Burundi :
Jeanne M. Gacoreke

My dream is slowly becoming reality. At last rape victims are finding a way out of shame and silence. They are speaking up.

— Jeanne M. Gacoreke

Jeanne Gacoreke (49) is a teacher in Bujumbura. She helps orphans and widows of war and sexually abused women, fights poverty and reintegrates refugees within the country and those from abroad. In her Maison d’écoute, victims of war and sexual violence receive physical and psychological help and legal advice. Thanks to her initiative, the local radio has been presenting women’s personal stories about rape, thereby raising the public awareness on their plight. Jeanne is trained in psycho-pedagogy, peaceful conflict resolution and modern communication technology.

Jeanne Gacoreke's children live in exile for fear of victimization. She denounces rapists and restores social justice to the victims of war and rape. To her, silence is not golden, and as a result she is always criticized, and even threatened. Her village, a poor quarter on the outskirts of Bujumbura, has been destroyed four times in the last ten years. Each time the village has been rebuilt. Twice she had to take a bank loan to rebuild her own house. After the fourth attack, she remained in exile in order to spare her children the sight of dead bodies. She helped the women of the village to rebuild their homes and she eventually returned. One day her 70-year-old neighbor was raped. Jeanne secretly brought her to the hospital, because she was afraid of the military and the rebels. Soon after that, a 12-year-old girl was raped. Again she brought her to the hospital. International organizations and other women recognized Jeanne’s individual assistance and helped her develop a health center for women, where physical and psychological wounds can be healed. There is also a counseling center for the victims of sexual violence to reintegrate them socially, regardless of ethnic background. Jeanne sensitizes and persuades women who are raped to speak up, even on the radio. Today the traditionally shunned topic of rape has been exposed. Her work has made people more aware and sensitive. This she does at her own risk, because rapists bay for revenge. She is a teacher and also represents a group of organizations which works for the rights of women and children. She heads the Union des Groupements et Association pour la Promotion de la Femme. Jeanne is trained in psycho-pedagogy, peaceful conflict resolution and modern communication technology. She has attended courses on interviewing victims of sexual violence and now helps them to overcome their trauma.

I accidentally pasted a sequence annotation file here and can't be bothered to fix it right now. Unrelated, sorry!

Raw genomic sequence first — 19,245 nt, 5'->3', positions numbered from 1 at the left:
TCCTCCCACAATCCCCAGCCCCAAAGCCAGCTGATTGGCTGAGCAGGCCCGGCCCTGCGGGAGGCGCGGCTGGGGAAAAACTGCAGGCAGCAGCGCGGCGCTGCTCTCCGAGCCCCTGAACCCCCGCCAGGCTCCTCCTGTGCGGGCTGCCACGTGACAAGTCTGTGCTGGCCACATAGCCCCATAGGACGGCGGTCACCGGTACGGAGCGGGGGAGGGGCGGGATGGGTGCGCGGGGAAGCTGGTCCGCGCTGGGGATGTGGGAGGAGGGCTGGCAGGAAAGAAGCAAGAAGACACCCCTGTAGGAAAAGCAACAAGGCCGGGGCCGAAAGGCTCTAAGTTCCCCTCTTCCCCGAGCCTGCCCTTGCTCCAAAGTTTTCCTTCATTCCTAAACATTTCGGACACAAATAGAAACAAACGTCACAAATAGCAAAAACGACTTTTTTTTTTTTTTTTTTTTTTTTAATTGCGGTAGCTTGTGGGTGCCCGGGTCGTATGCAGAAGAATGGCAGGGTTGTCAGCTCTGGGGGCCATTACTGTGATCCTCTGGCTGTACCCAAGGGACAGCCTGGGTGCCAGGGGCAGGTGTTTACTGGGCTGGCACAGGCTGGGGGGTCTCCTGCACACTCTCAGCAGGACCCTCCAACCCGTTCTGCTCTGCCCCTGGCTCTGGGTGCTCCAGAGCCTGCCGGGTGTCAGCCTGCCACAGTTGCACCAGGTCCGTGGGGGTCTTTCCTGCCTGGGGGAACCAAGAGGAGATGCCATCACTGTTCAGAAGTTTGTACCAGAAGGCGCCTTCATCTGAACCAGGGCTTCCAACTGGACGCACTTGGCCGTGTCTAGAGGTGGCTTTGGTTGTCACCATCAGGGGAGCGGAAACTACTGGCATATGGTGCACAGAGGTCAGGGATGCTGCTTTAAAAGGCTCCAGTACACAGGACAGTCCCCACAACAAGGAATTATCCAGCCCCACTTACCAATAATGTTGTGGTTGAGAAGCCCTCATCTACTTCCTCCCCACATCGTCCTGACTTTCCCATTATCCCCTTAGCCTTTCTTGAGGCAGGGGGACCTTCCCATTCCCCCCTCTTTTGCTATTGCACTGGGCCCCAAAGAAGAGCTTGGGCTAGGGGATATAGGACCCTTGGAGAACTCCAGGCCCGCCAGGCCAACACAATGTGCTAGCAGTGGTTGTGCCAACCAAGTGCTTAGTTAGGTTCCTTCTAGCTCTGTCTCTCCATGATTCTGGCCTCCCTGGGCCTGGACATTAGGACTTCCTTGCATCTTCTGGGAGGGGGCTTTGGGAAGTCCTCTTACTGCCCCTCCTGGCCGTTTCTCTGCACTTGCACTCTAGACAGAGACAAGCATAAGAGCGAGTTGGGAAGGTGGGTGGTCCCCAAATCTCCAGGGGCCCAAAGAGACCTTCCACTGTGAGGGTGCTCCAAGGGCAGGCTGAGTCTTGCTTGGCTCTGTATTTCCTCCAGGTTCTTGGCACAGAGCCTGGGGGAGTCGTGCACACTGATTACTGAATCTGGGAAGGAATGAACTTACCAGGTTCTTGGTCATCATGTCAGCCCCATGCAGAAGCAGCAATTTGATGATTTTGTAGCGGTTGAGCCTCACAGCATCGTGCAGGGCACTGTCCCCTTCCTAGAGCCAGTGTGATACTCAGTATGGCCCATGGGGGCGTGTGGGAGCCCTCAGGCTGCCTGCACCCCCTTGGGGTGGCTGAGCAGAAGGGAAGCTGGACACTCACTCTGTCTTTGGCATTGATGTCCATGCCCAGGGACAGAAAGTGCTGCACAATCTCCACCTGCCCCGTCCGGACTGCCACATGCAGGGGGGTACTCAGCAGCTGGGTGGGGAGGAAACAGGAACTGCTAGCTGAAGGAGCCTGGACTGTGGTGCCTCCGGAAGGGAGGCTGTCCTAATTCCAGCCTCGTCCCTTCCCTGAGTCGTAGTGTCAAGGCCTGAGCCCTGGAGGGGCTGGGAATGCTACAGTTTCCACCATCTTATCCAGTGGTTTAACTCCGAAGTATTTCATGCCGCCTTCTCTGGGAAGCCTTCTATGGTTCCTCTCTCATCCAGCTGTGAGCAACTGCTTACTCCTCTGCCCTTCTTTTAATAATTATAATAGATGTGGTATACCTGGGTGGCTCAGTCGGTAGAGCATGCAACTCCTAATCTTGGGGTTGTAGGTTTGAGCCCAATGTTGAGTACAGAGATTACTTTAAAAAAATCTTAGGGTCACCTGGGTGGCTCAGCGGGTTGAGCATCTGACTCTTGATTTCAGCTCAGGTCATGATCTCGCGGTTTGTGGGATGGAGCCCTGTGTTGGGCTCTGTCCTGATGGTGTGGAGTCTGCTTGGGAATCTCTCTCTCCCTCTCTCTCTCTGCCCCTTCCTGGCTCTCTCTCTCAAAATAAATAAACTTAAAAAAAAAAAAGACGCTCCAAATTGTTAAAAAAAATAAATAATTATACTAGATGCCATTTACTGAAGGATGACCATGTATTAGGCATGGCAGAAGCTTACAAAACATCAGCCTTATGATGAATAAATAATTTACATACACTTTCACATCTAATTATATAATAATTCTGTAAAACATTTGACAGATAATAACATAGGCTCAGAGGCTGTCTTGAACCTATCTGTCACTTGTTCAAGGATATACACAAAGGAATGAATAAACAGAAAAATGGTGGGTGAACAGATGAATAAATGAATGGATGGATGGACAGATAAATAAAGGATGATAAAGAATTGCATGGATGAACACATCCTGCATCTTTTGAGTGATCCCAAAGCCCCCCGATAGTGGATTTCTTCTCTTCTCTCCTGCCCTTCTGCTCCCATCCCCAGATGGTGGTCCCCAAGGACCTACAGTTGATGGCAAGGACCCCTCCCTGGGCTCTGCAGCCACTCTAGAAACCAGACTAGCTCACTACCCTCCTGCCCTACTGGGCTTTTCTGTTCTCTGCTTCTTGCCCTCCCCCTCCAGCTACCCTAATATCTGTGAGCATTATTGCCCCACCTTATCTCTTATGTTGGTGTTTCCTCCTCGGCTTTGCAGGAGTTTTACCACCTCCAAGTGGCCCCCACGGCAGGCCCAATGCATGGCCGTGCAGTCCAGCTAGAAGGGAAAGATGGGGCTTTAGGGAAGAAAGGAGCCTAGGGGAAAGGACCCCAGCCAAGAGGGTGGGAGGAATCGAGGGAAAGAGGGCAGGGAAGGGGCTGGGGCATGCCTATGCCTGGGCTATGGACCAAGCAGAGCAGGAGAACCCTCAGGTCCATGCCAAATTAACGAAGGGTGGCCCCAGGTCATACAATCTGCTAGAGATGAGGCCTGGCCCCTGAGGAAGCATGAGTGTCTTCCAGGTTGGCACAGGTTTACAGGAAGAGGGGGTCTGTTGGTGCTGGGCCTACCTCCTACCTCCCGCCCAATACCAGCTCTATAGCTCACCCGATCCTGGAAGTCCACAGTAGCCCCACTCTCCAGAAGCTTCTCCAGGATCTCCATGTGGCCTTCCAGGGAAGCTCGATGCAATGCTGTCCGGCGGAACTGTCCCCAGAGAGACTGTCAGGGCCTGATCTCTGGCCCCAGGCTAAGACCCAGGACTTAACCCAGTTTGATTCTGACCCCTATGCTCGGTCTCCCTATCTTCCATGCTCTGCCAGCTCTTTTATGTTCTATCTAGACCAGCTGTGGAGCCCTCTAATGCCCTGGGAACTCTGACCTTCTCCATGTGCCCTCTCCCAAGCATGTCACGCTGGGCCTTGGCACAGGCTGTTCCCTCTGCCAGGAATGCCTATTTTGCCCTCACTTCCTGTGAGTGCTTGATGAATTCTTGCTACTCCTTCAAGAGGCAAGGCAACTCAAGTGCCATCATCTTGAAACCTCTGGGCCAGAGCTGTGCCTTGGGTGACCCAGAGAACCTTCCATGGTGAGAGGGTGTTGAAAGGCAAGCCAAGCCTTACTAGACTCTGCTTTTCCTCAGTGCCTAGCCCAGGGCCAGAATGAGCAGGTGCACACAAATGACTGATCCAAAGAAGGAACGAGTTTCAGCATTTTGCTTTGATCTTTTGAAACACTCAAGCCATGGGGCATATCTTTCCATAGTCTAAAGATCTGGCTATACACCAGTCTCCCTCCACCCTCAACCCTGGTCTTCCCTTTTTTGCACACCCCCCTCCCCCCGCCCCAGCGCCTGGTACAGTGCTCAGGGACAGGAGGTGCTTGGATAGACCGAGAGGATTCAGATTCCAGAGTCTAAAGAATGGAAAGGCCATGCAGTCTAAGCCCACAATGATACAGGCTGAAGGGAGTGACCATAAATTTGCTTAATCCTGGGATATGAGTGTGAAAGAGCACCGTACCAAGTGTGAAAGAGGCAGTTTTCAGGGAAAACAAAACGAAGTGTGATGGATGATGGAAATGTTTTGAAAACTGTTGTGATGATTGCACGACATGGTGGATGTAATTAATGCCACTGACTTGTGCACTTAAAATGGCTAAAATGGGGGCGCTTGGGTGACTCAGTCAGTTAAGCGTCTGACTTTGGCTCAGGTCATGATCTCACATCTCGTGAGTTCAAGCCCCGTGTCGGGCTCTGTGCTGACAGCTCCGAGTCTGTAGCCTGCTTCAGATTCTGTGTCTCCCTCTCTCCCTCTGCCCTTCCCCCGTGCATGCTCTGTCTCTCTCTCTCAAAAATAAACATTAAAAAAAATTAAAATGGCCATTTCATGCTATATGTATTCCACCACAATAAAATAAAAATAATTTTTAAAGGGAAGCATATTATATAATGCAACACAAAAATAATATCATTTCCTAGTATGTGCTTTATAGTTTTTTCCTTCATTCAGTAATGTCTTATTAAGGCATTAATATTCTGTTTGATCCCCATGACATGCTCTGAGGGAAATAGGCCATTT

Union des Groupements et Association pour la Promotion de la Femme